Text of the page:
Occasionally, stabbing Titans in the neck is a little tiresome, which is where the guns come into play. With regular bullets, blazing fire and shocking types etc., you can now go into battle wielding these ranged weapons. Anchoring onto a Titan isn’t even compulsory as long as the aim is locked on, enabling you the opportunity to swing around and blast away – akin to some kind of Spider-Man/Deadpool hybrid. Whilst it adds an extra dimension, it’s not quite as satisfying as slicing off each limb methodically. Introducing firearms as an alternative to the blades is a move that many will be unsure about, however they’re optional so their inclusion across the new modes and Another Mode can only be a good thing.

attack on titan 2 final battle Eren Titan VS Armored Titan 1

There’s also a special gauge that builds up and when it’s activated, you go into a super duper Showdown state. Depending on whether the blades or firearms are equipped, you may then unleash mighty Thunder Spears or the bullet spraying Gatling Gun. Both are over-powered and suitably epic for decimating Titans of all shapes and sizes, especially the abnormal ones that can be a bit of a pain to eliminate otherwise.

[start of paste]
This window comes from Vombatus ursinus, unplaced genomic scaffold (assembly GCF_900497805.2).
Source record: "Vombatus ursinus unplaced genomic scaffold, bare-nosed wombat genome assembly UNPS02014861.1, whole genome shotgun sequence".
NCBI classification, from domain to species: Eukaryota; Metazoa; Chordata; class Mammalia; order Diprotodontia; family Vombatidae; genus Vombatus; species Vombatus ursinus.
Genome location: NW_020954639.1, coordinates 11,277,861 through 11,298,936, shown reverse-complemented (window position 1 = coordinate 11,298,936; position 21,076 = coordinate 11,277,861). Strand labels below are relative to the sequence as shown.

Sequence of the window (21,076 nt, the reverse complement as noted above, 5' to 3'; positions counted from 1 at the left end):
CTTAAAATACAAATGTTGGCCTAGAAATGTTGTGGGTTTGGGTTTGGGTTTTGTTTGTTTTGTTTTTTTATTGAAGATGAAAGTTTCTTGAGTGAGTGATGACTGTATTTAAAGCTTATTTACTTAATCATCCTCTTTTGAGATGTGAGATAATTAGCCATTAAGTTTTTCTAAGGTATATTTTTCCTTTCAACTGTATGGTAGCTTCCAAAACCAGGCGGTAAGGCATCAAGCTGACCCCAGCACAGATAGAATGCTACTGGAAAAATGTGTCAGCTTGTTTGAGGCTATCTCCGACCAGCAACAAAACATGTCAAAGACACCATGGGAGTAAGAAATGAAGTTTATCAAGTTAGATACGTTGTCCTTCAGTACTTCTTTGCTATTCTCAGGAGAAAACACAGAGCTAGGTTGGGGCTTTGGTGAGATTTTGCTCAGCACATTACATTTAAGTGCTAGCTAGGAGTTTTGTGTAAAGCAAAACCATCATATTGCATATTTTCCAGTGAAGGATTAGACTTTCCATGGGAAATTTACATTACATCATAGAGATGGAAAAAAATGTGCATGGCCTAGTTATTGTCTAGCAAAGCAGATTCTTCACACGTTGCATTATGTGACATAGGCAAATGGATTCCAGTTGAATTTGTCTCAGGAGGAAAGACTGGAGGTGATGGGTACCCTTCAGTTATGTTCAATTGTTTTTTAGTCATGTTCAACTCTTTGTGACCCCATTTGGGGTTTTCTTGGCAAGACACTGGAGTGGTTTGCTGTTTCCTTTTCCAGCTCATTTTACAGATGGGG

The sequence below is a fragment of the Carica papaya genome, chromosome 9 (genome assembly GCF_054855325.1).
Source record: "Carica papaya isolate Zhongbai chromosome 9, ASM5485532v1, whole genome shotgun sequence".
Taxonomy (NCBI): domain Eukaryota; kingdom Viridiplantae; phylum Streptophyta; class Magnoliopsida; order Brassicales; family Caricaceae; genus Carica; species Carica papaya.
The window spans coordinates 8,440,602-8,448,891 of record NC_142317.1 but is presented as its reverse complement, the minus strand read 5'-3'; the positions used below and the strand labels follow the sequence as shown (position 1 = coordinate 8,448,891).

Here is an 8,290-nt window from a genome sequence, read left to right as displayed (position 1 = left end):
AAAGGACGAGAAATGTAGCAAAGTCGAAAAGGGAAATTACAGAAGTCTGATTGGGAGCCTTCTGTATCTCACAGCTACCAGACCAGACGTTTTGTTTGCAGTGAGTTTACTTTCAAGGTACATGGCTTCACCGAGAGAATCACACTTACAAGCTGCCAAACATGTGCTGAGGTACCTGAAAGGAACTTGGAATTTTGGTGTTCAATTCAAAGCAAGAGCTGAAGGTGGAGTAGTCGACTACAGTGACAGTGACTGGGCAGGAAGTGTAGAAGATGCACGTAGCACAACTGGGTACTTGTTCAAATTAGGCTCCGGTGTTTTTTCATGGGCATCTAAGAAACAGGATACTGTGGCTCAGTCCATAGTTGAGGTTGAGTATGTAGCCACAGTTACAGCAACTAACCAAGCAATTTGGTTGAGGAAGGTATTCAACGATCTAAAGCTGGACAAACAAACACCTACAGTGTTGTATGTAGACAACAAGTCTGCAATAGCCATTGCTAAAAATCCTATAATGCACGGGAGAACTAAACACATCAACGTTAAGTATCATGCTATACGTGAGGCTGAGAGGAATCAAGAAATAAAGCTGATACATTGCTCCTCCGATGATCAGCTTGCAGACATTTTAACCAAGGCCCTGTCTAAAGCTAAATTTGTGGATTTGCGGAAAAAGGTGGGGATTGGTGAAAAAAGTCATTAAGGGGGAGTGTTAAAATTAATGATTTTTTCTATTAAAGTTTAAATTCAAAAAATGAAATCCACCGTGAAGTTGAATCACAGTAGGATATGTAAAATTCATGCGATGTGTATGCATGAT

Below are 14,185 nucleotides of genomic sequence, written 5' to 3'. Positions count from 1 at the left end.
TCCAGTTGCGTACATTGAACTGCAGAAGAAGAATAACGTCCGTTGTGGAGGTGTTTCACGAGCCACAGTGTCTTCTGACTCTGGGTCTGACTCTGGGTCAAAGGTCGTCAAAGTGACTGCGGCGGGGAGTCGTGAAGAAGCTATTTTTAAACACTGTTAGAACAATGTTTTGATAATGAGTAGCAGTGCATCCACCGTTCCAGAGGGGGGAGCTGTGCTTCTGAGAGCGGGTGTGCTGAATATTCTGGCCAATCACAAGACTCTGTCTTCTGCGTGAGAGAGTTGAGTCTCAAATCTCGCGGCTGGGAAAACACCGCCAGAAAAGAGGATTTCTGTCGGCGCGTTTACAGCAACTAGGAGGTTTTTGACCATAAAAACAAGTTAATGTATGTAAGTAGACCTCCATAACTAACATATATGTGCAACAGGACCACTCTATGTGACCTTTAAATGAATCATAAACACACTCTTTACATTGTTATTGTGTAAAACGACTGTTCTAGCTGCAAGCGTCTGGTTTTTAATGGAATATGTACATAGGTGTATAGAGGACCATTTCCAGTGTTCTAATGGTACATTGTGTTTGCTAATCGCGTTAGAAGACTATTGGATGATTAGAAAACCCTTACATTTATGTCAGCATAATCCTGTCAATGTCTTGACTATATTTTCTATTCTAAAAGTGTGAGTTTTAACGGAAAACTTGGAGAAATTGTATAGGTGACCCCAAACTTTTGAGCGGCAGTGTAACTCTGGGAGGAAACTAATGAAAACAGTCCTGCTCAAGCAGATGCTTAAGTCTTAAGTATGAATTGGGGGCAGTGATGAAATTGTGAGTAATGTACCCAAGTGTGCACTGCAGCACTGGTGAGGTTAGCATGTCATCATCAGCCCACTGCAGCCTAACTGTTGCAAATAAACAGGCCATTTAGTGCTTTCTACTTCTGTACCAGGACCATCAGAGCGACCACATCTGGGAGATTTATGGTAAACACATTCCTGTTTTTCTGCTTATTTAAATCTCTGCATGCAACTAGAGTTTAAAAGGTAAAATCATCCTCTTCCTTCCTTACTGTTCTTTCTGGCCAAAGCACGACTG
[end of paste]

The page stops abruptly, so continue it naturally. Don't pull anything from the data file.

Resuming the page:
And finally, there’s the Territory Recovery Mode, which is a mode of two halves; there’s the preparation behind the wall at the base and there are the expeditions outside of it. The former lets you choose any character, including your custom one, to be the commander to lead the troops, name this new-found division and give it an emblem – of which choices are limited. Through progress outside the walls, more options open up in the base to train any recruits, upgrade various sections of the camp to ensure adventures are more fruitful, and improve your equipment.